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10 years of news and resources for members of the IEEE Signal Processing Society
Recent years have seen a rapid increase in the number of machine learning and signal processing contests. Some of those recently concluded ones include:
Sponsored from the IEEE Signal Processing Society, there is a Kaggle contest focusing on identifying the camera that took
an image. Finding footage of a crime caught on tape is an investigator's dream. But even with crystal clear, damning evidence,
one critical question always remains–is the footage real? Today, one way to help authenticate footage is to identify the camera
that the image was taken with. Forgeries often require splicing together content from two different cameras. But, unfortunately,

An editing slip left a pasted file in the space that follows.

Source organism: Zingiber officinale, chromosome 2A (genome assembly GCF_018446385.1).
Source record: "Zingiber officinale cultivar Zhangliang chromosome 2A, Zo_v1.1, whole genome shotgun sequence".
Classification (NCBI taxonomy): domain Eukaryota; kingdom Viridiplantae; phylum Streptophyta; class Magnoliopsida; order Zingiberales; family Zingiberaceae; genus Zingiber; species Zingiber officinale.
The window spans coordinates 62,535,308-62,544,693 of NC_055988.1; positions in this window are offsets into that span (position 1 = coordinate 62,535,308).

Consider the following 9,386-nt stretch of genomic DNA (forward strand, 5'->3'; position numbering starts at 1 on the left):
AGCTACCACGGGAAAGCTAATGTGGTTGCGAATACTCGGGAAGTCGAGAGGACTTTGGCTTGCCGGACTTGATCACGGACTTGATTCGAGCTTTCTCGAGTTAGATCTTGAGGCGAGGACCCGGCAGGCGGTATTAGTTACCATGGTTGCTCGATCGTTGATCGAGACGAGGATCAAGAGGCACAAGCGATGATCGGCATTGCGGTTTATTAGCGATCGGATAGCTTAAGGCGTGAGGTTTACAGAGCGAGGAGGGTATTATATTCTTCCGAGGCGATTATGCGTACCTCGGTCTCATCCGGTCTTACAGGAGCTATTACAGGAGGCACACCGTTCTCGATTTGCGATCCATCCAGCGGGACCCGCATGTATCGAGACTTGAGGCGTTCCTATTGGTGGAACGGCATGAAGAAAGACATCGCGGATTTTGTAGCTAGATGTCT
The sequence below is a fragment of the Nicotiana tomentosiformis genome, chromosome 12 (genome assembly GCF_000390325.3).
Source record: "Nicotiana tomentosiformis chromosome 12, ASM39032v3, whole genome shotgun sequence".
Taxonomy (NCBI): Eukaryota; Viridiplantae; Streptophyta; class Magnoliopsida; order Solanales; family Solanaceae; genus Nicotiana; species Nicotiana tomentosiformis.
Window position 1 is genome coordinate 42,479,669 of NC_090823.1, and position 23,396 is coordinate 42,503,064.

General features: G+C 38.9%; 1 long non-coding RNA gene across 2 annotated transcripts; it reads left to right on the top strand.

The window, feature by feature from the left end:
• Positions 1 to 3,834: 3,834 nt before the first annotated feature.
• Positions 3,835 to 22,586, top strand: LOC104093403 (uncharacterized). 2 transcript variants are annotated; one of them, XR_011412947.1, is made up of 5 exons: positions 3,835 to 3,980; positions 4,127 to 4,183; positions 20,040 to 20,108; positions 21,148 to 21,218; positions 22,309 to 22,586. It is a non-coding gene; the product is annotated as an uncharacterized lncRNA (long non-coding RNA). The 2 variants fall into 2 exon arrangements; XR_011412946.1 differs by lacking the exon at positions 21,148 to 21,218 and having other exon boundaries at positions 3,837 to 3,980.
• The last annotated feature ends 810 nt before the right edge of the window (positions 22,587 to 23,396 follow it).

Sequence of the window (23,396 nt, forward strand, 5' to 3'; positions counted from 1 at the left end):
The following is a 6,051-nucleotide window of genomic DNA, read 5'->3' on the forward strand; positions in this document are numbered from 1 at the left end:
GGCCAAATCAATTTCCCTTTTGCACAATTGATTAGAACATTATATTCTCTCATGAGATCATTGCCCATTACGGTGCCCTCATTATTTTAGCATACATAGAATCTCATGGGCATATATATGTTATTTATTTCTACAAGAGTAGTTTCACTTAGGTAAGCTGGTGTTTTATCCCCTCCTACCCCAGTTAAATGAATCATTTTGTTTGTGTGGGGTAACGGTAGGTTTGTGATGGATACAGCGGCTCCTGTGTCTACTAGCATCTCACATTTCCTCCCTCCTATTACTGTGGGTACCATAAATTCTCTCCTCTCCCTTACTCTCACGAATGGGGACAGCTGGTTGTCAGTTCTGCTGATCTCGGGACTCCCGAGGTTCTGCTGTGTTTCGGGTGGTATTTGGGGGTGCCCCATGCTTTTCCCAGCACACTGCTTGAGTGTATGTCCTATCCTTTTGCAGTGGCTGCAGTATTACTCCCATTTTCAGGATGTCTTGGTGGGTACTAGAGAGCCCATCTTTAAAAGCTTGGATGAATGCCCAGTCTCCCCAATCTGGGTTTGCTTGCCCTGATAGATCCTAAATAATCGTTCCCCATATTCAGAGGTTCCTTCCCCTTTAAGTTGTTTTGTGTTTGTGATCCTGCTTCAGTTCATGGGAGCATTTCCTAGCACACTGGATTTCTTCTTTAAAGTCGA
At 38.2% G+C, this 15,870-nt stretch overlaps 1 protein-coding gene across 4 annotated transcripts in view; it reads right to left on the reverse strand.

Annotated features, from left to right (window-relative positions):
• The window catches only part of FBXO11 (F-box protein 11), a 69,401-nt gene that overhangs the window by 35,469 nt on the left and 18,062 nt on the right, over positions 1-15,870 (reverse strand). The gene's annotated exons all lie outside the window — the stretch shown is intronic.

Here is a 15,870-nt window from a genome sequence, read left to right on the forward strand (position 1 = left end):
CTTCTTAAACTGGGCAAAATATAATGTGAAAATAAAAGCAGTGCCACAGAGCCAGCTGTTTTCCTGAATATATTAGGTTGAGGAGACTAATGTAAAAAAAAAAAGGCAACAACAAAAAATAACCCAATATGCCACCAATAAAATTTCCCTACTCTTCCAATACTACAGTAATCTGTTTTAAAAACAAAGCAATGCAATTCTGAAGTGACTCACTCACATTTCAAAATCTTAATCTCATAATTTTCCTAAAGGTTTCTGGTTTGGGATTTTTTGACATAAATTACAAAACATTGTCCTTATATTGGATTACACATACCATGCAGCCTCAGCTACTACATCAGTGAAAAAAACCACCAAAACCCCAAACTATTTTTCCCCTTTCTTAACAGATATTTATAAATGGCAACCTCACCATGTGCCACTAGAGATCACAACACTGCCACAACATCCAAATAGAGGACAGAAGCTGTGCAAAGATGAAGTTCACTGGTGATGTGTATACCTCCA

the most common way to do this now is using image metadata, which can be easily falsified itself. However, this is a problem
yet to be sufficiently solved. For this competition, the IEEE Signal Processing Society is challenging you to build an algorithm
that identifies which camera model captured an image by using traces intrinsically left in the image. Helping to solve this
problem would have a big impact on the verification of evidence used in criminal and civil trials and even news reporting.
A currently running Kaggle contest requires participants to classify floating targets as iceberg or not. Drifting icebergs present
threats to navigation and activities in areas such as offshore of the East Coast of Canada. Currently, many institutions and
companies use aerial reconnaissance and shore-based support to monitor environmental conditions and assess risks from
icebergs. However, in remote areas with particularly harsh weather, these methods are not feasible, and the only viable
monitoring option is via satellite. In this competition, you’re challenged to build an algorithm that automatically identifies if a
remotely sensed target is a ship or iceberg. Improvements made will help drive the costs down for maintaining safe working
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